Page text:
Thoughts from the Anvil: Mitt, Mormonism, and American Religious Politics
A couple of weeks ago, I attended a conference at Princeton University’s Center for the Study of Religion on “Mormonism and American Politics.” The big question at that conference was whether or not presidential hopeful Mitt Romney was going to make “The Speech,” in which he would deal with “the whole Mormonism issue.” At the time, I wanted to post some of my thoughts on Romney’s Mormon problem, and since it looks as though Romney has opted for “The Speech,” now seems like a good time to put them up.
I suspect that on Thursday Mitt Romney’s Mormonism will perform the function that Mormonism has been fulfilling in American politics for a century and a half: It will be an anvil on which this mainly Protestant nation hammers out the place of religion in public life.
In 1856, the Republican Party was founded in opposition to the twin relics of barbarism: polygamy and slavery. By 1862, the GOP had enough political power to start putting some legal muscle behind the campaign slogans, passing the Morrill Anti-Bigamy Act. Four successive waves of legislation, prosecutions, and high-stakes litigation followed, until the church issued the Manifesto in 1890 and Utah joined the Union as a state. In the thirty odd years between the first Republican platform and the Manifesto, Protestant America used the Mormons to articulate the limits of religious toleration.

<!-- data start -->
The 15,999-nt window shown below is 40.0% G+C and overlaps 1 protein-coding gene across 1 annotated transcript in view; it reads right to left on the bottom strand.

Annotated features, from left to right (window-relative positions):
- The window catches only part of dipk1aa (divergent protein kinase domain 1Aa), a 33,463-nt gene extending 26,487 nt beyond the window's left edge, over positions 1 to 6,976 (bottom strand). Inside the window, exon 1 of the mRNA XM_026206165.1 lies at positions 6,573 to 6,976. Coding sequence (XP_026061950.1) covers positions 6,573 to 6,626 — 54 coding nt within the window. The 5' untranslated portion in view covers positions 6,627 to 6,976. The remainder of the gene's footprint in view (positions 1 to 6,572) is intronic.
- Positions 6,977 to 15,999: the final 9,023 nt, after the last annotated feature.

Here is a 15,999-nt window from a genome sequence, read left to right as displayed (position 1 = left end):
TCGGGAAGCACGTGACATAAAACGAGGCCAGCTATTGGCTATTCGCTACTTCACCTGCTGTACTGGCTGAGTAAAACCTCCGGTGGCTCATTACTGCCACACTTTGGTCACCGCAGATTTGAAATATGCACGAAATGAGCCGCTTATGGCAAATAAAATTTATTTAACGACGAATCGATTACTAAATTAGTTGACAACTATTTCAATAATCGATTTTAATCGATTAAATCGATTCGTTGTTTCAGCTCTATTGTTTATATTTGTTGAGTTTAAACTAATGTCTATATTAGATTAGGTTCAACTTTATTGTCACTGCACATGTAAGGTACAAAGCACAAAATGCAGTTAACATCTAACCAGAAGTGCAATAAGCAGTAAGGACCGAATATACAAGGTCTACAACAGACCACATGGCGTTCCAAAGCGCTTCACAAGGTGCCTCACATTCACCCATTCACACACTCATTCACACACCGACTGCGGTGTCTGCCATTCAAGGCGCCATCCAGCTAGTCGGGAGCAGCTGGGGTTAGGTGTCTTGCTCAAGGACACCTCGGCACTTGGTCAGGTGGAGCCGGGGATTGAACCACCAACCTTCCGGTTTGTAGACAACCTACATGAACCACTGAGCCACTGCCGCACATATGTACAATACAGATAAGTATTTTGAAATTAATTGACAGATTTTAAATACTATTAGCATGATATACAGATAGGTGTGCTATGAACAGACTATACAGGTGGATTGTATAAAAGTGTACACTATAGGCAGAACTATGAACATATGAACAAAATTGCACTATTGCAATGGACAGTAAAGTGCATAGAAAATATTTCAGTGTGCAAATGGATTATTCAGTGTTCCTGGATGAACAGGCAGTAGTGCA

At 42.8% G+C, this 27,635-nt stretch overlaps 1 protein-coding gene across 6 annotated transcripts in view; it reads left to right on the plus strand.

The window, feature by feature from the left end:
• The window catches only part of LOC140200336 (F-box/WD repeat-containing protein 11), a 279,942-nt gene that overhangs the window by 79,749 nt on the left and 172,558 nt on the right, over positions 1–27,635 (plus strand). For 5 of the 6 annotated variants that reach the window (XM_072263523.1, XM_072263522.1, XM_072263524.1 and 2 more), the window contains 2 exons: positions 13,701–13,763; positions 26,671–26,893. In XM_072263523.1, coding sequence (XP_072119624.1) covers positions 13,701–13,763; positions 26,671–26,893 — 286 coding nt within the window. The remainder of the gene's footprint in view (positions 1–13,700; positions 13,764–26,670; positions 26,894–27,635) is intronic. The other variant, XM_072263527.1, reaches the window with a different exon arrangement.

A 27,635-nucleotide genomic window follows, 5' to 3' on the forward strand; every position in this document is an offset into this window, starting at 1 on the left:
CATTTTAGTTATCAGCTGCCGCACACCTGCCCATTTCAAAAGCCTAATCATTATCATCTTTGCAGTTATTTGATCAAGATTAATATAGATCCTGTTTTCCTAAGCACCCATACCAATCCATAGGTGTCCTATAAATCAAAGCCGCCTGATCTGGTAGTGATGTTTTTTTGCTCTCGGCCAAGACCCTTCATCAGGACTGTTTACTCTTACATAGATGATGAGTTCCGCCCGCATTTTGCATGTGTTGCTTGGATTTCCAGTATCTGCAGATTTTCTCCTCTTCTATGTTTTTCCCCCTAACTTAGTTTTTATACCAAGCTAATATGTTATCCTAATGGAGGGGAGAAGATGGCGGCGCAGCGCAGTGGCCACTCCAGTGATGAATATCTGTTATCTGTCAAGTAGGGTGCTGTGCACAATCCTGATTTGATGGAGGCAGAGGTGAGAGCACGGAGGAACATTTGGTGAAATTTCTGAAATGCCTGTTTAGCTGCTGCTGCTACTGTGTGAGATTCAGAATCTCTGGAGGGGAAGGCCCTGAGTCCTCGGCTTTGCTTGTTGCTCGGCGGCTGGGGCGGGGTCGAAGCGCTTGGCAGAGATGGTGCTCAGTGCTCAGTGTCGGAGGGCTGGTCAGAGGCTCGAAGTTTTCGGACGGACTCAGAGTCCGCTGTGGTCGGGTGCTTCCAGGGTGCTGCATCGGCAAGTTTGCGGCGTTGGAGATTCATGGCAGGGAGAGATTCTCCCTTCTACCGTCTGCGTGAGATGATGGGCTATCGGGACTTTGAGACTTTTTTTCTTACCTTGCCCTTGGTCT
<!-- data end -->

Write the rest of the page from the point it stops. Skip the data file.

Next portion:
I find it fascinating that religiously motivated abolitionists were at times in the forefront of the anti-polygamy battles. In part, I suspect that the denunciation of Mormonism served an important function for them, namely as a defense to the frequent charges of religious extremism thrown at them by their critics. “We’re not the fanatics,” they in effect said, “those Mormons are!” Likewise, as Sally Gordon’s excellent book has shown, anti-polygamy allowed Protestant opponents of female suffrage, with their sanctified vision of the home that excluded women from the franchise, to say, in effect, “Hey, our religion is not repressing women. That is something only those nasty Mormons do!” In both instances, Mormonism served an important place in Protestant self-definition, and the intense legal pressure directed at the Mormons was as much about defining the identity of the anti-polygamists as it was about changing the identity of the Mormons, although change it the pressure did.
In the first decade of the 20th century, we saw a great aftershock of this battle. Mormonism once more became the anvil on which the rules of the game for religion in American politics were hammered out. Utah elected Reed Smoot (pictured to the right), a monogamous Mormon apostle, to the U.S. Senate. The result was a political firestorm, stoked in the Protestant churches and then played out in years of hearings before the Senate. The price of Reed Smoot’s admission to the Senate was a set of public pledges from the church hierarchy promising the final suppression of polygamy and the abandonment of lingering utopian ambitions. As Vanderbilt’s Kathleen Flake has compellingly demonstrated, however, Smoot’s election forced Protestant America to articulate the rules under which legitimate political participation was to be allowed, and there were specters other than Mormonism that stalked the Senate Committee on Privileges and Immunities. Rules for “Papists” and “Hebrews” were also being hammered out in those hearings.